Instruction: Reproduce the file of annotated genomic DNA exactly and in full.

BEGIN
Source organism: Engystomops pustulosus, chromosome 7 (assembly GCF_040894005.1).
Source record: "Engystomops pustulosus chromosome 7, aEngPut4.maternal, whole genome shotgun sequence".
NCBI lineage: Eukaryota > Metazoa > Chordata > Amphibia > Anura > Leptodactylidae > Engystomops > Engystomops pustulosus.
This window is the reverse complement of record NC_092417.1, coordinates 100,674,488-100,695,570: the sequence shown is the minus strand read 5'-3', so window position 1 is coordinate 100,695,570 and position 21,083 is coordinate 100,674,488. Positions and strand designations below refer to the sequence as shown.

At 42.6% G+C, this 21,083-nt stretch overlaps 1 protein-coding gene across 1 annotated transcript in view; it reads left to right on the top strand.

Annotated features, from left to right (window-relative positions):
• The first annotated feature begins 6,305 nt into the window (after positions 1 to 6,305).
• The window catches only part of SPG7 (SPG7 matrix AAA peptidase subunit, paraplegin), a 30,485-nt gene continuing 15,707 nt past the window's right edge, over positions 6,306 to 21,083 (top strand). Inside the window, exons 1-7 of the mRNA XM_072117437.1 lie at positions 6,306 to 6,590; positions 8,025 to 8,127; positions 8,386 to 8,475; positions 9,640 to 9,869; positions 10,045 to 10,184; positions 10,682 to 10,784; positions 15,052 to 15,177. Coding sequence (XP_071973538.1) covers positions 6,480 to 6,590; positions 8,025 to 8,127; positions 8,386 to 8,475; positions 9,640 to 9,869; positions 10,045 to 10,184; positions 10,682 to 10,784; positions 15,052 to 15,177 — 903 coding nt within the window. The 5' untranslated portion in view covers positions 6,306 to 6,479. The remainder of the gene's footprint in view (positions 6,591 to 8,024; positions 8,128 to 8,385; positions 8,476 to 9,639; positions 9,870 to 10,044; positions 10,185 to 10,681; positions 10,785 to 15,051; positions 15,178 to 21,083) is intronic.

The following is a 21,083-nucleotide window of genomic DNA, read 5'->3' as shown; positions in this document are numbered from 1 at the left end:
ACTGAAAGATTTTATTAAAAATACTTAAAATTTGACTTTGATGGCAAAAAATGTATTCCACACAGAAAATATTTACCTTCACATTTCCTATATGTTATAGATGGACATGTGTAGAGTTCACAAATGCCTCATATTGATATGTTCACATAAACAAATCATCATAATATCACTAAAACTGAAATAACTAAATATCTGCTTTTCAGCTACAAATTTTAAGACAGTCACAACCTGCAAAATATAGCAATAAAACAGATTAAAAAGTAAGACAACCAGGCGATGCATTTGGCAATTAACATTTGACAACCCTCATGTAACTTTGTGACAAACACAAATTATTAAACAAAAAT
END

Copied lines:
Source organism: Engystomops pustulosus, chromosome 7 (assembly GCF_040894005.1).
Source record: "Engystomops pustulosus chromosome 7, aEngPut4.maternal, whole genome shotgun sequence".
NCBI lineage: Eukaryota > Metazoa > Chordata > Amphibia > Anura > Leptodactylidae > Engystomops > Engystomops pustulosus.
This window is the reverse complement of record NC_092417.1, coordinates 100,674,488-100,695,570: the sequence shown is the minus strand read 5'-3', so window position 1 is coordinate 100,695,570 and position 21,083 is coordinate 100,674,488. Positions and strand designations below refer to the sequence as shown.

At 42.6% G+C, this 21,083-nt stretch overlaps 1 protein-coding gene across 1 annotated transcript in view; it reads left to right on the top strand.

Annotated features, from left to right (window-relative positions):
• The first annotated feature begins 6,305 nt into the window (after positions 1 to 6,305).
• The window catches only part of SPG7 (SPG7 matrix AAA peptidase subunit, paraplegin), a 30,485-nt gene continuing 15,707 nt past the window's right edge, over positions 6,306 to 21,083 (top strand). Inside the window, exons 1-7 of the mRNA XM_072117437.1 lie at positions 6,306 to 6,590; positions 8,025 to 8,127; positions 8,386 to 8,475; positions 9,640 to 9,869; positions 10,045 to 10,184; positions 10,682 to 10,784; positions 15,052 to 15,177. Coding sequence (XP_071973538.1) covers positions 6,480 to 6,590; positions 8,025 to 8,127; positions 8,386 to 8,475; positions 9,640 to 9,869; positions 10,045 to 10,184; positions 10,682 to 10,784; positions 15,052 to 15,177 — 903 coding nt within the window. The 5' untranslated portion in view covers positions 6,306 to 6,479. The remainder of the gene's footprint in view (positions 6,591 to 8,024; positions 8,128 to 8,385; positions 8,476 to 9,639; positions 9,870 to 10,044; positions 10,185 to 10,681; positions 10,785 to 15,051; positions 15,178 to 21,083) is intronic.

The following is a 21,083-nucleotide window of genomic DNA, read 5'->3' as shown; positions in this document are numbered from 1 at the left end:
ACTGAAAGATTTTATTAAAAATACTTAAAATTTGACTTTGATGGCAAAAAATGTATTCCACACAGAAAATATTTACCTTCACATTTCCTATATGTTATAGATGGACATGTGTAGAGTTCACAAATGCCTCATATTGATATGTTCACATAAACAAATCATCATAATATCACTAAAACTGAAATAACTAAATATCTGCTTTTCAGCTACAAATTTTAAGACAGTCACAACCTGCAAAATATAGCAATAAAACAGATTAAAAAGTAAGACAACCAGGCGATGCATTTGGCAATTAACATTTGACAACCCTCATGTAACTTTGTGACAAACACAAATTATTAAACAAAAAT